I really, *really* liked my late 1970's-era 6809 system. 64k of RAM, custom graphics and sound cards of my design, timers, serial port, multiple floppies. I thought it was getting old in the tooth (it wasn't, it still works, should have had more faith I suppose), so I wrote an emulator for it -- the entire system, hardware, software, a front panel (which the original didn't even have) everything. Still works great, but due to the increase in CPU power over the years, the emulator is one heck of a lot faster than the original hardware. You can use it too, if you're so inclined and you're running some version of Windows, XP or later (might still work under Windows 95 and/or 98 for that matter.) Includes various compilers (Dugger's c compiler, for instance), forth, assembler, cross-assemblers, linkers, basics, some arcade video games that used the graphics hardware, and probably the vast majority of the commands that were available for the DOS, which was FLEX09. Percom PSYMON monitor. If you ever wanted to play in a nice, safe assembler sandbox, it doesn't get any better than the 6809. It just gets faster and wider.
For linux, the answer is Midnight Commander. Between the very nice editor and the dual-pane do-lots-of-things text mode interface, it's still my go-to under linux, I even use it on the Mac. Thankfully, they've kept it reasonably up to date, although making a native mac version without inflicting a much broader *nix ports package on the system is a real pain in the butt.
For the Mac, I use both of the above, MC natively and my emulator under a VM running a network-isolated XP, and I still run a PPC version of my HP-48G, which, I'm afraid, has made any other calculator use not only pointless, but nearly impossible. I also have two of these calculators in hardware, both of which still work fine. Because Apple dropped PPC support at OSX 10.7, my daily driver machine still runs OSX 10.6 and is likely to continue to do so unless I can find a native version of the HP emulator for Mavericks. When I decided to move past OSX 10.6 (Mavericks is actually quite nice, finally), I bought a new machine and plopped it down in my ham shack.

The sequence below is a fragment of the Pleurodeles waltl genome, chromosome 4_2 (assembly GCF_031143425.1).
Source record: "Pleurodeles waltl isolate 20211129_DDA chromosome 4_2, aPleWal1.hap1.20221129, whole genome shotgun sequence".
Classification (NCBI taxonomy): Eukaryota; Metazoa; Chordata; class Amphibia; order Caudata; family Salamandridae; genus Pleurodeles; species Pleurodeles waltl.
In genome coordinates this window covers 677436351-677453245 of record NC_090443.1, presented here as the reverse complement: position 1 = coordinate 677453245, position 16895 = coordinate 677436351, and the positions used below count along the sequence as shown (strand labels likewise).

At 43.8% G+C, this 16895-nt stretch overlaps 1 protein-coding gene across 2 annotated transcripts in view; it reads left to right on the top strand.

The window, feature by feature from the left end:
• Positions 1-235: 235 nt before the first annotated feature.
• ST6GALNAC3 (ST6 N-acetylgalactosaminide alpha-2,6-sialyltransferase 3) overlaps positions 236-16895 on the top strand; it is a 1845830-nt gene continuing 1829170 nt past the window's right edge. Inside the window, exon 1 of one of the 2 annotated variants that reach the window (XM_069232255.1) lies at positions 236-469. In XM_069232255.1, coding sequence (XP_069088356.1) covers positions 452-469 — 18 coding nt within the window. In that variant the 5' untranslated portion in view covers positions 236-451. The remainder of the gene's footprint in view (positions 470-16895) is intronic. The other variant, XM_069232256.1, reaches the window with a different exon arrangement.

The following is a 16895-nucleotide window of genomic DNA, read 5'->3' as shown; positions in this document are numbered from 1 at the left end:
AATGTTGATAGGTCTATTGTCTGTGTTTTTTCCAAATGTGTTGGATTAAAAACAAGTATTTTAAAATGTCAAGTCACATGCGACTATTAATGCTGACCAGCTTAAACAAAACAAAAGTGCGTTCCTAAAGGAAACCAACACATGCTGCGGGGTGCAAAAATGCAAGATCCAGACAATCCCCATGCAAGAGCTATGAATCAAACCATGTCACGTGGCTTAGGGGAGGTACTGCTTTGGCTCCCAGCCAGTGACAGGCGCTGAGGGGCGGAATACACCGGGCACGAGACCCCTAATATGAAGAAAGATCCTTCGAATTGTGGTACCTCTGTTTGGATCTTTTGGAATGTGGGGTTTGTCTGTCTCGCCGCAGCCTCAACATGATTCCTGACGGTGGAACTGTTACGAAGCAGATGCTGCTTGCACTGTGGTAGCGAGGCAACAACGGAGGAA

Ham radio: Easy. My Palomar loop antenna. This tiny (about a cubic foot) antenna system has pluggable loops for 150-500 khz, 500-1700 khz, 1700-4000 khz, and 4000-15000 khz. I like to drag it out into the unimproved areas a few tens of miles from here where there are zero power lines, telephone cables carrying data, neon and other signage, plasma TVs, buildings and so on, and enjoy amazingly good, noise-free SW and amateur radio reception on the radio in my truck without having to set up a physically large and cumbersome antenna. I also have a Panasonic RF-2200 portable analog radio that I take on trips. Both of these are pretty old, tech-wise, but both remain in regular use and have stood the test of time very well indeed.
Music: A Marantz 2325 stereo receiver and a pair of Marantz HD-880 speakers. Not only does this setup sound nothing less than awesome, it eliminates the tedious menu surfing that more modern gear forces upon us. Everything's on a front panel knob. Everything. I have (very) modern gear in the home theater, but in my office, the old Marantz blue face remains king.
Lastly, I still have, and continue to play, a 1950's Fender Stratocaster guitar. I have a fair collection of more modern guitars, but the strat's neck is still the best of all of them. Luckily, for most of my life I've been a casual enough musician, and have spent enough time on other guitars, that I've not had to have the thing re-fretted. I don't look forward to that. I can't imagine it'll be the same. Of all the old stuff I have, this is the thing that has not only kept its value, but appreciated far beyond any dollar figure I could ever have anticipated. Not selling it, though. Ever. :)